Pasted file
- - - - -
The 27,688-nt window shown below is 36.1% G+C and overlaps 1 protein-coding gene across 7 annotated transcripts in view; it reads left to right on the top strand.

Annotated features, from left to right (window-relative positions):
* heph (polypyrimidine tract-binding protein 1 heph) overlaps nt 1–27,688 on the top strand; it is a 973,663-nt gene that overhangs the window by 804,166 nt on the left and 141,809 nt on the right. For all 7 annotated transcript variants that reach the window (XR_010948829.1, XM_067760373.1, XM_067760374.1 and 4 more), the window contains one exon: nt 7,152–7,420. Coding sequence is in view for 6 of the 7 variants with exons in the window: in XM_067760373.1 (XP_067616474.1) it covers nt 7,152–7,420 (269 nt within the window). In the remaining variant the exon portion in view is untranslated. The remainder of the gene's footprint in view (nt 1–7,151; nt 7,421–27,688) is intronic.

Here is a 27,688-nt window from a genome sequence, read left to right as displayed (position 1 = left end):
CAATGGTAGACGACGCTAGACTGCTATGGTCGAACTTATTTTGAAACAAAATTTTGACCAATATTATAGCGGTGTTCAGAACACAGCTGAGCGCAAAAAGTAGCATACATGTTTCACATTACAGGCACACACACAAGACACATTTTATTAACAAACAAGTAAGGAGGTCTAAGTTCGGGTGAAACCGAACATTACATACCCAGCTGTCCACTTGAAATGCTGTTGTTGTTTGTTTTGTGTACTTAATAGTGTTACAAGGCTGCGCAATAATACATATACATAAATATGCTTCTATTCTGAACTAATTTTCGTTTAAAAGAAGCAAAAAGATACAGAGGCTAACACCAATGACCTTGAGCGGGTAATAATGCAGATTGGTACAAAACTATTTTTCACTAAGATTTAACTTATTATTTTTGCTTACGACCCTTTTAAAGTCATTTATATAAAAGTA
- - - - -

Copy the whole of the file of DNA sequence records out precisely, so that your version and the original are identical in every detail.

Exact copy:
The 27,688-nt window shown below is 36.1% G+C and overlaps 1 protein-coding gene across 7 annotated transcripts in view; it reads left to right on the top strand.

Annotated features, from left to right (window-relative positions):
* heph (polypyrimidine tract-binding protein 1 heph) overlaps nt 1–27,688 on the top strand; it is a 973,663-nt gene that overhangs the window by 804,166 nt on the left and 141,809 nt on the right. For all 7 annotated transcript variants that reach the window (XR_010948829.1, XM_067760373.1, XM_067760374.1 and 4 more), the window contains one exon: nt 7,152–7,420. Coding sequence is in view for 6 of the 7 variants with exons in the window: in XM_067760373.1 (XP_067616474.1) it covers nt 7,152–7,420 (269 nt within the window). In the remaining variant the exon portion in view is untranslated. The remainder of the gene's footprint in view (nt 1–7,151; nt 7,421–27,688) is intronic.

Here is a 27,688-nt window from a genome sequence, read left to right as displayed (position 1 = left end):
CAATGGTAGACGACGCTAGACTGCTATGGTCGAACTTATTTTGAAACAAAATTTTGACCAATATTATAGCGGTGTTCAGAACACAGCTGAGCGCAAAAAGTAGCATACATGTTTCACATTACAGGCACACACACAAGACACATTTTATTAACAAACAAGTAAGGAGGTCTAAGTTCGGGTGAAACCGAACATTACATACCCAGCTGTCCACTTGAAATGCTGTTGTTGTTTGTTTTGTGTACTTAATAGTGTTACAAGGCTGCGCAATAATACATATACATAAATATGCTTCTATTCTGAACTAATTTTCGTTTAAAAGAAGCAAAAAGATACAGAGGCTAACACCAATGACCTTGAGCGGGTAATAATGCAGATTGGTACAAAACTATTTTTCACTAAGATTTAACTTATTATTTTTGCTTACGACCCTTTTAAAGTCATTTATATAAAAGTA